A reader recently sent me a link to a YouTube video expressing the difference between an assimilated immigrant and one that is not. It does not matter who the reader is because the video expresses what many believe is the problem with Mexican immigrants to the United States. As most of you know, I do not post links on my blog because it requires too much time to police years-old links to make sure they have not been taken over by spammers. Instead, I offer you enough information from which to Google the source so that you can see it for yourself. In that vein, the YouTube video is titled; Two Immigrants One from Mexico, One From Africa, guess who does better? It was posted on October 10, 2010 by Joseph Seckelman.
The video expresses a sentiment that I recently recognized as an underlining issue with those who oppose immigrants, especially those from México. It is the notion that immigrants must embrace the Anglo-centric way of life – that is to speak English and act like the Anglo’s of the country. The central nexus is that most of those opposed to immigrants oppose those that do not speak English.
The video starts out; “is America going to become officially a bilingual country as many foreign-born Hispanics and some American-Hispanics seem to want?” The narrator adds, “demographics can move the balance.”
Therein lies the fear that many of those opposed to immigrants have, a demographic with the authority to make the U.S. a bilingual, Spanish-English country. As more Latinos become politically involved and become citizens, they will have the opportunity to make the country into something they feel more comfortable in.
That is the underlining thing that is driving the fear of immigrants from south of the border – a United States that speaks Spanish as well as English.
The author of the video goes on to provide the demographics of immigrants as they entered the country from the past to the present. The narrator argues that, except for Hispanics from Latin America, namely from México, most of the other immigrants were smaller groups who spoke many other languages. The narrator goes on to point out that the new largest minority in the country is Hispanics.
He asks in the video: “will America become overwhelmed with Spanish speakers and become officially a bilingual country?”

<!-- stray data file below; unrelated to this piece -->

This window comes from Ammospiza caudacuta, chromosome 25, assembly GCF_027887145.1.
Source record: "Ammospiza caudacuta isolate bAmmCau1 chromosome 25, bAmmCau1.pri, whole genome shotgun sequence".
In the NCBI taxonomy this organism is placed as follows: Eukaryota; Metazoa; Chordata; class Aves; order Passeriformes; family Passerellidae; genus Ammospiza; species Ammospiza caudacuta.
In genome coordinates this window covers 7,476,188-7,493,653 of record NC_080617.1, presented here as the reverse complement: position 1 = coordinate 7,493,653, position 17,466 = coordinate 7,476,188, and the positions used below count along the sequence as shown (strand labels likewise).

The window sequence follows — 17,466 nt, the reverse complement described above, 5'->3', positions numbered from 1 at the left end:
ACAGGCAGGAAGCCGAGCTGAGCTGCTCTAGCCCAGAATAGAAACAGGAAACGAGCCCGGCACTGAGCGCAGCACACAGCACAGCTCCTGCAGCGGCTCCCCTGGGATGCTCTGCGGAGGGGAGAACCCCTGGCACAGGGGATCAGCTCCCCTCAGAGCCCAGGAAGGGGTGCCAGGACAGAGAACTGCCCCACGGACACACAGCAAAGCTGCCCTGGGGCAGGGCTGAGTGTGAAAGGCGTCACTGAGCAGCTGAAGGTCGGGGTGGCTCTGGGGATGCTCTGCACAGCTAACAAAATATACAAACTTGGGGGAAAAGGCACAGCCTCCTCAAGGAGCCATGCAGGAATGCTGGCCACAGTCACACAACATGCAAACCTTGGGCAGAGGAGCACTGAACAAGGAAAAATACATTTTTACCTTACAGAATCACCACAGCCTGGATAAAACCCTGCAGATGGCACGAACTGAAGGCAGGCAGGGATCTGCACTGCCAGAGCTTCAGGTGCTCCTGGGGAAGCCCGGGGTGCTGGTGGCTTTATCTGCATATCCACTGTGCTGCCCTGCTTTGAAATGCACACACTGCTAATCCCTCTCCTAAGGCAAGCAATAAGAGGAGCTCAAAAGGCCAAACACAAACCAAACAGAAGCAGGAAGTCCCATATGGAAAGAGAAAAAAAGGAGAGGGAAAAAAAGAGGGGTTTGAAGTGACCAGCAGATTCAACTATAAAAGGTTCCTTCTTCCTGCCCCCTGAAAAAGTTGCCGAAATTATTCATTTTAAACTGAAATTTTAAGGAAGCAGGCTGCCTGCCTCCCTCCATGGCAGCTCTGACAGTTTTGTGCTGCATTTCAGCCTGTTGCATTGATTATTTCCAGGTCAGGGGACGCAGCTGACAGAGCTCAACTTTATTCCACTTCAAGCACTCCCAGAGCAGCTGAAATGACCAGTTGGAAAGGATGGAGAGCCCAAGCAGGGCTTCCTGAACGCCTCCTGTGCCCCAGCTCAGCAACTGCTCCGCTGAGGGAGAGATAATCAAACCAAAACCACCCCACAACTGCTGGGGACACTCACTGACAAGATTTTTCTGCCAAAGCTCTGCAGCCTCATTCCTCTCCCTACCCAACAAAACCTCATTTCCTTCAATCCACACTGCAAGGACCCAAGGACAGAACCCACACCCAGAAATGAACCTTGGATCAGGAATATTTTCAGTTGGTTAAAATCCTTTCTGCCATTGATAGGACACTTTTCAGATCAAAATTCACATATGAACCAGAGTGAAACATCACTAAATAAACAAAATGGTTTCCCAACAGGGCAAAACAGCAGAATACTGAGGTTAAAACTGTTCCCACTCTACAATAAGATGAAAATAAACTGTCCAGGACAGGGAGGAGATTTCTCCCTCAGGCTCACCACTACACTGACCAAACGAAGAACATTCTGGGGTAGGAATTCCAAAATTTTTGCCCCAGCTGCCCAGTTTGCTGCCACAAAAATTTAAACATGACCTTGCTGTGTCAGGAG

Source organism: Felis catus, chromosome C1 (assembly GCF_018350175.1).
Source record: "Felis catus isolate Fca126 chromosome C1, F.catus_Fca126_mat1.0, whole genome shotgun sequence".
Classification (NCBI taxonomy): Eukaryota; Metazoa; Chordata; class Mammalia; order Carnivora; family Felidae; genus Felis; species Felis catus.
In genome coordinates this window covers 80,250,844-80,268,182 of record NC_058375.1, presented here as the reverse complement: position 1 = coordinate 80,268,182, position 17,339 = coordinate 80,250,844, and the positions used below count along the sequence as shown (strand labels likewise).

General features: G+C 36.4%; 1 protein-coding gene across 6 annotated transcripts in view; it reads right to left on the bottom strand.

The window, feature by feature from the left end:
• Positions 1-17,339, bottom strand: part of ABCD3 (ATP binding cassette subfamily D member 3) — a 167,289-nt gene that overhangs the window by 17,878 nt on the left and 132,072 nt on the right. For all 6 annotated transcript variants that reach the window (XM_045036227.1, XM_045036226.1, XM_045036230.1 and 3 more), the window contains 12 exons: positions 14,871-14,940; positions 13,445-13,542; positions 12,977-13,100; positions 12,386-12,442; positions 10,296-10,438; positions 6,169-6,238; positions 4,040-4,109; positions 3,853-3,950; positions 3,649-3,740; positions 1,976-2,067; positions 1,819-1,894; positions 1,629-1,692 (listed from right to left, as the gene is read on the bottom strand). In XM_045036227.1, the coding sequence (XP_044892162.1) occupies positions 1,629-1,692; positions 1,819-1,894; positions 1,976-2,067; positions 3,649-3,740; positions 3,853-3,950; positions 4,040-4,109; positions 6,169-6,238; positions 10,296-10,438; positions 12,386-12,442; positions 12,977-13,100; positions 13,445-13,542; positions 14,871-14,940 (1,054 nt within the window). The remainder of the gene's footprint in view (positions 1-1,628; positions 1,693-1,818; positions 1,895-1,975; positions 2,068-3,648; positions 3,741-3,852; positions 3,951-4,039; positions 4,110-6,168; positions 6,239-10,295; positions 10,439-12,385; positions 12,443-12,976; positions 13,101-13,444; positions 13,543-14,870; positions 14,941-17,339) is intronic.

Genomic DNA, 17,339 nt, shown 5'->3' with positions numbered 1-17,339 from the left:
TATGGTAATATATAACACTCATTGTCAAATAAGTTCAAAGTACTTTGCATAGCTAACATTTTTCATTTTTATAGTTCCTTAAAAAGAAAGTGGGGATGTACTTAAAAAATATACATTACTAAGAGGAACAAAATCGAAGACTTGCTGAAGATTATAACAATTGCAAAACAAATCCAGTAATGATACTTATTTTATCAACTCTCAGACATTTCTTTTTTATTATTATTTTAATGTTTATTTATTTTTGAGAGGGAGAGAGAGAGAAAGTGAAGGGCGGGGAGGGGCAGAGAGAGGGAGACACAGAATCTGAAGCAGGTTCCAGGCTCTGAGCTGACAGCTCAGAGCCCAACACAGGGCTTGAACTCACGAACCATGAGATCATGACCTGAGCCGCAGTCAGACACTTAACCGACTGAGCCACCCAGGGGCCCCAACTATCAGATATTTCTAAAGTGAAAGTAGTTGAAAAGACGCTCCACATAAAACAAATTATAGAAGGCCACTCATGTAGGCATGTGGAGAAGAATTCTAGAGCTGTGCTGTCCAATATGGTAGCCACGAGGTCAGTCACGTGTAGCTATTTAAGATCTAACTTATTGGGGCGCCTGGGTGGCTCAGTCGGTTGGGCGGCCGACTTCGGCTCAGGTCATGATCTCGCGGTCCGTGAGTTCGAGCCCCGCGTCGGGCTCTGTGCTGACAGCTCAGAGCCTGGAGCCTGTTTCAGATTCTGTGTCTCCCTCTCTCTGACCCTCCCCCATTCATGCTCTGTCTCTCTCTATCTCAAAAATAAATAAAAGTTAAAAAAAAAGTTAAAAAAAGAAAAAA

The author argues that “in the past non-English speaking immigrants made a Faustian bargain when they came to America. Their American-born children, or grandchildren become English-dominant, and most lost their mother tongue.”
He adds, “due to their numbers, are Spanish speaking immigrants saying, no, for their children and their grandchildren becoming English dominant?”
He asks the question, “will English dominance, actually be best for Spanish speaking immigrants and their children?”
It is an important question. The author goes on to compare two recent immigrants, one from México and one from Somalia with similar backgrounds. The author argues that the Mexican immigrant’s lack of English dominance is detrimental to her future.
There is no doubt that my ability to speak and write English has been beneficial to me. As a matter of fact, I learned English in México. I also learned French and Latin. By the way, English was the language that was most difficult for me to learn.
I’ve lost most of my Latin ability because there are no speakers that I know that I can practice with. I was obviously immersed in Spanish, as well as English and French. Each because I lived in the country that the language was its primary means of communicating.
I have no doubt that having the ability to speak the dominant language is the primary means of success anywhere. Communicating is important.
However, the notion that English is the dominant language in the United States is open for debate.
Yes, yes, I know, most people in the country speak English, especially in the business sector. That is the narrative that many subscribe to.
I have no quantifiable metrics from which to prove the English notion one way or another. If all I do is watch English television and frequent English-only areas then I may believe that English is the dominant language.
But is it really?
Let’s look at some quantifiable metrics. First let’s look at the television networks. According to Nielsen, the top five networks in order are: CBS, NBC, ABC, Fox and Fox News Channel. These rankings are through December 2016. The Spanish language station, Univision, ranked number six in the rankings. Telemundo came in, in thirteenth place.
It looks like the argument about English being the dominant language holds true. But is it really?